Innovative model highlights potential platform to develop novel therapies

Researchers at Children’s Hospital of Philadelphia (CHOP) and the University of Pennsylvania Perelman School of Medicine pioneered a new model that offers a potential platform for developing novel therapies to treat Alpha Thalassemia (AT), a severe blood disorder. The findings were published in the journal Blood.

Thousands of children are born with AT every year, especially in South-East Asia, India, the Middle East, and the Mediterranean basin. When functioning normally, the genetic trait may provide protection against malaria and result in mild anemia. However, when both parents are carriers of faulty genes, children face an elevated risk of severe AT. In the most severe cases, the disease can be fatal without in utero intervention. Children with severe AT often require ongoing blood transfusions and extensive medical care.

“New treatments for blood disorders have experienced remarkable success in recent years, particularly for conditions like beta thalassemia and sickle cell disease. However, despite representing a growing healthcare challenge, Alpha Thalassemia has drawn significantly less attention,” said senior author Stefano Rivella, PhD, a research faculty member in the Division of Hematology at CHOP. “Our hope is that generating animal models will provide a powerful tool for future research, along with avenues of investigation for human patients.”

Allogeneic bone marrow transplantation (BMT) is currently the only available therapeutic option for patients with severe AT, and that method also requires an appropriate donor. Additionally, until now, research into therapeutic advancements for AT was limited due in part to the challenge of creating adult mouse models with this disease.

In this study, researchers designed an innovative model by deleting alpha globin genes in adult mice using a lipid nanoparticle (LNP) embedded within mRNA that induced the deletion of the alpha globin genes. This led to the production of faulty red blood cells (RBC) with abnormal hemoglobin, called HbH, that binds oxygen tightly, preventing its delivery to tissues and causing paradoxical hypoxia. The targeted LNP platform technology was previously established by Hamideh Parhiz, PharmD, PhD, a co-senior study author and Assistant Professor of Medicine at Penn Medicine. Her team also generated targeted LNP to hematopoietic stem cells encapsulating mRNA for the current study.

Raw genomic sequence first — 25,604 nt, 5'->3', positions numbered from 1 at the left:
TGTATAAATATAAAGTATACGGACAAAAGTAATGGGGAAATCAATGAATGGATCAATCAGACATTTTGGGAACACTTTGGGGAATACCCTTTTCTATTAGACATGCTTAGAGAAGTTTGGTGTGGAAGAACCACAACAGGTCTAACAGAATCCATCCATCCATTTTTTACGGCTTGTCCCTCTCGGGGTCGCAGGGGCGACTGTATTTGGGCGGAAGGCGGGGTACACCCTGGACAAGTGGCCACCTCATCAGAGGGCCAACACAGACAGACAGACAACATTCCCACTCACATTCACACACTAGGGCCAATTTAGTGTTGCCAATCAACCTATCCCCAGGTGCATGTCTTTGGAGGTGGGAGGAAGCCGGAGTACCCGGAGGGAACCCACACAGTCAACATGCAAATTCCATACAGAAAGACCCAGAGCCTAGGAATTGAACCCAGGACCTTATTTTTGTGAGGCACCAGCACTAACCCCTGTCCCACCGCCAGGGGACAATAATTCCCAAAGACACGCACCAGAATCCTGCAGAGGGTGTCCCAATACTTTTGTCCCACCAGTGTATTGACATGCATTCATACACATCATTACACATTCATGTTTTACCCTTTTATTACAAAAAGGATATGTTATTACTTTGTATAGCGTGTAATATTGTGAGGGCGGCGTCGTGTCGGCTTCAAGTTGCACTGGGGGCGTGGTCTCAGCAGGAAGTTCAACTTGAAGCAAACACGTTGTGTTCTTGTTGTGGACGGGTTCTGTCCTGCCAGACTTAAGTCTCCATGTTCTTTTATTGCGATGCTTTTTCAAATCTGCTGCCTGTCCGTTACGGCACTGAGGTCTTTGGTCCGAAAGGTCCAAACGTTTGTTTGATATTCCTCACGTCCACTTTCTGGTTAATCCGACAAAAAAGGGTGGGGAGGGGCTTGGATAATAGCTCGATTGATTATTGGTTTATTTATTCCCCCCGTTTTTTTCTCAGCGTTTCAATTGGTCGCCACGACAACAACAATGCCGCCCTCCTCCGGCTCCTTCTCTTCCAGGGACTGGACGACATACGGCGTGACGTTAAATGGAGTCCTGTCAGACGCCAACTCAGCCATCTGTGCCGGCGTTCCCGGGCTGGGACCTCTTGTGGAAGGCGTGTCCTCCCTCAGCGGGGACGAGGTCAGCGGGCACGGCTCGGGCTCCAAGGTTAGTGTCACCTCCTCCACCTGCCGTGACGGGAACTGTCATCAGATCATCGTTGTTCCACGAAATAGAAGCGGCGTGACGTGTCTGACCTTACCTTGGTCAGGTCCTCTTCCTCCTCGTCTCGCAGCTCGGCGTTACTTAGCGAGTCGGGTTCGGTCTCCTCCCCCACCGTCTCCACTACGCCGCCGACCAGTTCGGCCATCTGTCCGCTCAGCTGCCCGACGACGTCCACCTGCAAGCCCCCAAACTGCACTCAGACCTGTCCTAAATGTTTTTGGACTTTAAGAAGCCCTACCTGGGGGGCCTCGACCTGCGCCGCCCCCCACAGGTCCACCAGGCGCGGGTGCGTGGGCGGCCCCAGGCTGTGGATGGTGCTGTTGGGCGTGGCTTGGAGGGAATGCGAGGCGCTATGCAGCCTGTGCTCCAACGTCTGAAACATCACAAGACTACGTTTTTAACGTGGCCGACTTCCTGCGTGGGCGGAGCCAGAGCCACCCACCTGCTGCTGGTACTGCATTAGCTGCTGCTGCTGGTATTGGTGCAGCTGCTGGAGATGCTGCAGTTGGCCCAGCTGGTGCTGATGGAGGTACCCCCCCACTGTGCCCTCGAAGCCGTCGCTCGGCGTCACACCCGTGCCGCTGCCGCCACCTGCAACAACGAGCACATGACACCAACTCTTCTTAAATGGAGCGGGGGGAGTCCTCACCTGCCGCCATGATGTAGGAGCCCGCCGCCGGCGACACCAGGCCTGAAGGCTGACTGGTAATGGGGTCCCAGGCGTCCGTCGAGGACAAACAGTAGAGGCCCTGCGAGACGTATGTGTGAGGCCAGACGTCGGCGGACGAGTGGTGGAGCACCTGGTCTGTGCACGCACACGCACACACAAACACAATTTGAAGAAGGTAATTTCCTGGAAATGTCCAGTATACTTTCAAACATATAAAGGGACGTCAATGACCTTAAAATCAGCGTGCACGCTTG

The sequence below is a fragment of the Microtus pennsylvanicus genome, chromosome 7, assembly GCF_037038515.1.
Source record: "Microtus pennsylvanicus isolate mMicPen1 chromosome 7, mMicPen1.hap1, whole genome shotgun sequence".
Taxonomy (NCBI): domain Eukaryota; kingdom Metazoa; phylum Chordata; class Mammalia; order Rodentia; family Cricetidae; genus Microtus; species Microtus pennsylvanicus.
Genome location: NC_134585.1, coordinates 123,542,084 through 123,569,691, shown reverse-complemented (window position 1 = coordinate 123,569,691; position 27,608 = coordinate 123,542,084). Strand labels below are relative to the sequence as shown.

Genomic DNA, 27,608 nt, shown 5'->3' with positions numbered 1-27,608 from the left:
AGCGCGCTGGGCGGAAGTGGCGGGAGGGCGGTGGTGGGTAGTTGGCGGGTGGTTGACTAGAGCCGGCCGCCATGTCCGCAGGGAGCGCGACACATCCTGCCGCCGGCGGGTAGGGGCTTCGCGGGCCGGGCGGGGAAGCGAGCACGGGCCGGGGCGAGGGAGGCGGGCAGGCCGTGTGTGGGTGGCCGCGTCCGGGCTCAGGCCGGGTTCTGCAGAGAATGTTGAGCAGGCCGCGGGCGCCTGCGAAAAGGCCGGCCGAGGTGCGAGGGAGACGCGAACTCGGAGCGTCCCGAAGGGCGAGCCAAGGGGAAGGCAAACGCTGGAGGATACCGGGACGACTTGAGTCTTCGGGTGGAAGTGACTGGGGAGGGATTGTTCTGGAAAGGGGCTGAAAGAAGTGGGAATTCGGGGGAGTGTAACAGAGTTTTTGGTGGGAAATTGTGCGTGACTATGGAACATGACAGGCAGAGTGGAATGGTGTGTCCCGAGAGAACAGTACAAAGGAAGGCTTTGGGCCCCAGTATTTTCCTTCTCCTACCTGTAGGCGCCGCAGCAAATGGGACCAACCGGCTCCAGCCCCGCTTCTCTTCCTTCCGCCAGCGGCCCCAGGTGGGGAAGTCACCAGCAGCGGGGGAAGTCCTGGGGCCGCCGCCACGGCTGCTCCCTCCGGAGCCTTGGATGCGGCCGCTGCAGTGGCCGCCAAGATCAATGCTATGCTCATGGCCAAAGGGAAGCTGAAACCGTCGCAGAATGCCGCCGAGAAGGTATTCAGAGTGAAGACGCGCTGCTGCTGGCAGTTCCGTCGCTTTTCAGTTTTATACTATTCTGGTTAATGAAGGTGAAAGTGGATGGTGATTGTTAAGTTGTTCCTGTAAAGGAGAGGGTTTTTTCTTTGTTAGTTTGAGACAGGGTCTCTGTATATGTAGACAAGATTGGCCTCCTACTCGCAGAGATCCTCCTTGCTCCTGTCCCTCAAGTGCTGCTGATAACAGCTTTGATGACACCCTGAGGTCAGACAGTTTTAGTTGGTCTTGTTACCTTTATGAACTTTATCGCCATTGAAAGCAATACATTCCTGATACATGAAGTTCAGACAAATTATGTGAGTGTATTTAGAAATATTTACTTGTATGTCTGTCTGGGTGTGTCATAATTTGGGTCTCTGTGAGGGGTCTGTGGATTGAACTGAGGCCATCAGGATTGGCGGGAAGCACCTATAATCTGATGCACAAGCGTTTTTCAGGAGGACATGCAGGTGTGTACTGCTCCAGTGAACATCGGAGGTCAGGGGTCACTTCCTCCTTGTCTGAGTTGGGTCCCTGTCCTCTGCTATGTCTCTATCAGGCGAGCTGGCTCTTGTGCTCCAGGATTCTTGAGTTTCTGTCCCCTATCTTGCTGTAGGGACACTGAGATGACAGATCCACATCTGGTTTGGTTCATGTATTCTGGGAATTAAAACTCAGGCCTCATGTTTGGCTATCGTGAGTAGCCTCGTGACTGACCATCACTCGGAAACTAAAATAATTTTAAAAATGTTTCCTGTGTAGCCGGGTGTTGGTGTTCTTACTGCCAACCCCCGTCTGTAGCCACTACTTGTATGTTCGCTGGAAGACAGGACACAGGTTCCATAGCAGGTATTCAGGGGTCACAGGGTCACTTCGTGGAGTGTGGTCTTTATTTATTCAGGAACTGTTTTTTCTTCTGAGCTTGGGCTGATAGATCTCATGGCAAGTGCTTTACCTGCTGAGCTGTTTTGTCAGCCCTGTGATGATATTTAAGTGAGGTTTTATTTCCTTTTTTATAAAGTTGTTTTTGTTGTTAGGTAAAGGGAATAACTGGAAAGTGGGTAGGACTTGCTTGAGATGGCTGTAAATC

Once the alpha globin genes were deleted, the mice experienced decreased oxygen levels comparable to individuals with severe AT. The mice were flooded with RBC that couldn’t transport oxygen, posing an extreme health threat. The researchers confirmed that this model can now be applied to test novel or genetic therapies in human patients to improve their clinical care.

Rivella, along with members of his lab, including, Laura Breda, PhD, Maxwell Chapell, PhD, Lucas Tricoli, PhD, and Amaliris Guerra, PhD, developed a method to perform gene complementation to repair the defective genetic traits via hematopoietic stem cell modification and transplantation. The researchers used a lentiviral vector expressing human alpha globin, named ALS20aI, and found it produced high levels of human alpha globin in the mice, sustaining them and boosting normal hemoglobin production. They also noted that ongoing bone marrow transplantation resulted in the continued expression of human alpha globin, indicating that ALS20aI effectively modify stem cells in the blood to provide long-lasting corrections to AT.

“This innovative approach represents a much-needed step forward in the treatment of Alpha Thalassemia,” said Rivella. “We look forward to further research and the promise of improved patient outcomes with fewer complications over time.”

The authors would like to acknowledge the Pathology Core Laboratory at CHOP’s Research Institute for providing histological, immunohistochemical, and imaging services. The research was funded by CHOP’s Research Institute’s Bridge to Faculty Program (A.G.), the National Heart, Lung and Blood Institute grant 5K99HL156060-03 (K.G.), the National Heart, Lung, and Blood Institute grant 5R61HL156158-02(O.A.), and SARG-NKUA Code 12260 (A.K.), and NIH grants R01 CA241762 (to F.D.B). The authors wish to acknowledge that CD34 cells were supplied by Fred Hutch NIDDK-CCEH Cell Processing Core, which is funded through NIDDK Grant U54 DK106829.

Rivella, et. al. “Use of HSC Targeted LNP to Generate a Mouse Model of Lethal α-Thalassemia and Treatment via Lentiviral Gene Therapy.” Blood. Online July 1, 2024. DOI:10.1182/blood.2023023349.


About Children’s Hospital of Philadelphia:

A non-profit, charitable organization, Children’s Hospital of Philadelphia was founded in 1855 as the nation’s first pediatric hospital. Through its long-standing commitment to providing exceptional patient care, training new generations of pediatric healthcare professionals, and pioneering major research initiatives, the hospital has fostered many discoveries that have benefited children worldwide. Its pediatric research program is among the largest in the country. The institution has a well-established history of providing advanced pediatric care close to home through its CHOP Care Network, which includes more than 50 primary care practices, specialty care and surgical centers, urgent care centers, and community hospital alliances throughout Pennsylvania and New Jersey, as well as the Middleman Family Pavilion and its dedicated pediatric emergency department in King of Prussia. In addition, its unique family-centered care and public service programs have brought Children’s Hospital of Philadelphia recognition as a leading advocate for children and adolescents.

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